Keep Singing

Every year during November and December, Reese’s Rainbow promotes an “Angel Tree” of waiting children. These are children listed through their site that don’t have a family committed yet, no one promising to come, no hope of a better Christmas next year.

Some of these children have been waiting longer than others. Some of them are fairly young, others close to aging out of the system. But they all wait, not belonging, not feeling the love and warmth of a family or home during the holiday season. I love the holiday season. I love November’s month of thankfulness followed by December’s coming awesomeness. I love traditions and memories, togetherness and joy. And I hate that there are babies out there that might actually think they aren’t worthy during this time of year. I hate that the holidays may only make them more painfully aware of just how alone they are.

This year, we signed up as a “warrior” for one of the children on the Reece’s Rainbow Angel Tree. This little boy, Ryan, is from the same country as our Boo. And I looked at his picture over and over as we made the decision about which child to commit to. And this boy, he has the most beautiful smile. Really, truly, captivating. And in his picture, he just seems so happy. The only hold-up for us was his age. And my stomach tightens as I write that, because I now realize how unimportant that is. But eight months ago, when we started the adoption process, my heart wasn’t the same heart it is now. And our Boo, he seemed like a little baby back then, he seemed like maybe an easier choice. And since as of last week, we are officially matched to that little love, I truly believe he was supposed to be ours all along. He is our son, and we are just waiting on all of the paperwork (and court approval, and travel, and immigration, ha!) to catch up to that reality. So I don’t second-guess our decision. And yet the reality is that our yes to Boo was a no to little Ryan. And that no is painful. So, we will shout for Ryan until his family finds him.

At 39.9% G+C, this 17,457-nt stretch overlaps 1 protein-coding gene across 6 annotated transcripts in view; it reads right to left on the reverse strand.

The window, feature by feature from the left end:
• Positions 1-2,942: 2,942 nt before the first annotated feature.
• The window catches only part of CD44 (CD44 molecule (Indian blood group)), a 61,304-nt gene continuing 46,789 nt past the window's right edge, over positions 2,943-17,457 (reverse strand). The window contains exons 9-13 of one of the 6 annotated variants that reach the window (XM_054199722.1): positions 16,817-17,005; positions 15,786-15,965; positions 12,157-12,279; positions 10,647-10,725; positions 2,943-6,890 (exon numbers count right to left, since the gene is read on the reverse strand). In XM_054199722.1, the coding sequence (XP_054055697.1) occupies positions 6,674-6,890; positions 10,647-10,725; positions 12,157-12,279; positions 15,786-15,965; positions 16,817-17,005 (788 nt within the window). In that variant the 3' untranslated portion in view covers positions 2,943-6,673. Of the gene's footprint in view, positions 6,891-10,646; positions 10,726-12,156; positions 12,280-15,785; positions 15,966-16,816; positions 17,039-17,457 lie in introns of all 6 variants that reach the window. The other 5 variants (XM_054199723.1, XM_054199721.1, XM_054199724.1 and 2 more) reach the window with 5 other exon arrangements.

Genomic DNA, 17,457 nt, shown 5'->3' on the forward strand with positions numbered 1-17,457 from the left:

Ryan-2-224x300The goal of Angel Tree is simple: help raise $1,000 for every child on the tree. Ryan is my child. My goal is $1,000. Will you help me? Will you help him? I have a couple of options for you. 🙂 You’re welcome.

1) You can simply donate to his fund. All donations for Ryan can be made HERE, and all money donated through this link is tax-deductible. There is also a direct link to his fund on the side of my blog. Every dollar (REALLY, TRULY, EVERY DOLLAR) counts.

2) You can share this post and/or his fund! Maybe you have a friend who was looking for a good place to donate this holiday season. The more people who see him, the better chance he has of finding his family. And let’s be honest, the more money he has in his fund, the more appealing he might be to families for whom adoption is a stretch financially.

3) BUY A T-SHIRT! This is the fun part, and I’ll explain below.

I was trying to think of a way to raise money for Ryan, while also providing people with something tangible to walk away with. But EVERYONE does t-shirt fundraisers. So at first I was hesitant. But there is a reason they are so popular, right? 🙂 So I thought really hard about how I would best describe adoption, or a way to really share my heart about such a complex situation, or what it means to support adoption in one way or another…and I just kept coming back to Maya Angelou’s poem, Caged Bird. I wrote about this piece back in May, and the words run through my mind fairly often when I think about our Boo. Especially as the waiting drags on.

But the truth is, it’s hearing the caged birds singing that makes all the difference, right? If no one heard them, nothing would ever change. And despite all odds, despite circumstances I wouldn’t last in for 5 minutes, these children keep singing. Keeping hoping, and keep believing there is a BETTER LIFE waiting. And I am so inspired by that bravery. By anyone who sings despite a seemingly inescapable cage. And I realized that somewhere in all of that was the message: KEEP SINGING.